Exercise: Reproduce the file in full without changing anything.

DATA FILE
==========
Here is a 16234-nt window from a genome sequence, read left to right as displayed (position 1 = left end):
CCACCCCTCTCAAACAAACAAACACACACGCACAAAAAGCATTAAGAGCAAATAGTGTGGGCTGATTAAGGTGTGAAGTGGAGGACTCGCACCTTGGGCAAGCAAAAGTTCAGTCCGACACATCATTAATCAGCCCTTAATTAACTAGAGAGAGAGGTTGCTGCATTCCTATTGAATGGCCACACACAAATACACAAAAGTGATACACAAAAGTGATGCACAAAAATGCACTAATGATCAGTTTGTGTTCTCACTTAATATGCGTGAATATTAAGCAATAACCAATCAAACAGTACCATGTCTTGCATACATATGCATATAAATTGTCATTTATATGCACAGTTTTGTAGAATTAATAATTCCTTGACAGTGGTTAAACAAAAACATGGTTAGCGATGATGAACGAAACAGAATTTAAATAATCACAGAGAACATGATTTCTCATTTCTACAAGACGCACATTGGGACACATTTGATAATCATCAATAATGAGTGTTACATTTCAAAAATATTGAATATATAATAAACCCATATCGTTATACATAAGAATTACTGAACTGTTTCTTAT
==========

Here is a 16234-nt window from a genome sequence, read left to right as displayed (position 1 = left end):
CCACCCCTCTCAAACAAACAAACACACACGCACAAAAAGCATTAAGAGCAAATAGTGTGGGCTGATTAAGGTGTGAAGTGGAGGACTCGCACCTTGGGCAAGCAAAAGTTCAGTCCGACACATCATTAATCAGCCCTTAATTAACTAGAGAGAGAGGTTGCTGCATTCCTATTGAATGGCCACACACAAATACACAAAAGTGATACACAAAAGTGATGCACAAAAATGCACTAATGATCAGTTTGTGTTCTCACTTAATATGCGTGAATATTAAGCAATAACCAATCAAACAGTACCATGTCTTGCATACATATGCATATAAATTGTCATTTATATGCACAGTTTTGTAGAATTAATAATTCCTTGACAGTGGTTAAACAAAAACATGGTTAGCGATGATGAACGAAACAGAATTTAAATAATCACAGAGAACATGATTTCTCATTTCTACAAGACGCACATTGGGACACATTTGATAATCATCAATAATGAGTGTTACATTTCAAAAATATTGAATATATAATAAACCCATATCGTTATACATAAGAATTACTGAACTGTTTCTTAT